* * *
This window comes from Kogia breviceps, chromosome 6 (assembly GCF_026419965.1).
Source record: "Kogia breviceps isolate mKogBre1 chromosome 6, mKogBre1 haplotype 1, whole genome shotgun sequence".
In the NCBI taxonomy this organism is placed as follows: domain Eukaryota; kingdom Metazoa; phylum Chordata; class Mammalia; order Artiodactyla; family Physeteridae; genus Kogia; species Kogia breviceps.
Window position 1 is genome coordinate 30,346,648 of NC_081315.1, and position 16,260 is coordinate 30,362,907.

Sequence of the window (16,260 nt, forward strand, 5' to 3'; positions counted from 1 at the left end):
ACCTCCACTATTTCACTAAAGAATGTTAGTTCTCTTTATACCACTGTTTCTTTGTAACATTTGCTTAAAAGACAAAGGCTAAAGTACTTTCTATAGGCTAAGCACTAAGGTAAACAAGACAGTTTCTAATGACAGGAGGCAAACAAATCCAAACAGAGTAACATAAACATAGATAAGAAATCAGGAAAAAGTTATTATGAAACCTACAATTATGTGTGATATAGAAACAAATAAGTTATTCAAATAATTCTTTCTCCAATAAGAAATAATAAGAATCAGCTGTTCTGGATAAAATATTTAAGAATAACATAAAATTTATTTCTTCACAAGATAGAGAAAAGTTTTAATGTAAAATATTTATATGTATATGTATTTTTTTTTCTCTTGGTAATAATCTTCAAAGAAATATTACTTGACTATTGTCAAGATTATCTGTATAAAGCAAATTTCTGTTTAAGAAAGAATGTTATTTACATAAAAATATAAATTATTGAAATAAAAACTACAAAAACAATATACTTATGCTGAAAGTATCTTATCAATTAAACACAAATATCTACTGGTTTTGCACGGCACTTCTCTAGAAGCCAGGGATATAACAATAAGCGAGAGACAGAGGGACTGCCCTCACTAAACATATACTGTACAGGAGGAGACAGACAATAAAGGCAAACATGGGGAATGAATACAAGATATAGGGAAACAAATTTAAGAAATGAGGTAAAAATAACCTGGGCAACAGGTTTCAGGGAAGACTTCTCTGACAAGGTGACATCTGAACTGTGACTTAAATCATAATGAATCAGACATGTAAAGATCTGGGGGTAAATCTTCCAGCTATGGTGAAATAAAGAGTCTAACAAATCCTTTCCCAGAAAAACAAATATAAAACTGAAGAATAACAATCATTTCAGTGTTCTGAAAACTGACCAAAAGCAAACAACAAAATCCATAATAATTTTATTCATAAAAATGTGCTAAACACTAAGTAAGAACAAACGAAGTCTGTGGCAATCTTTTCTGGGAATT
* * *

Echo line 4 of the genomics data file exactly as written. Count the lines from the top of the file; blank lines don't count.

Window position 1 is genome coordinate 30,346,648 of NC_081315.1, and position 16,260 is coordinate 30,362,907.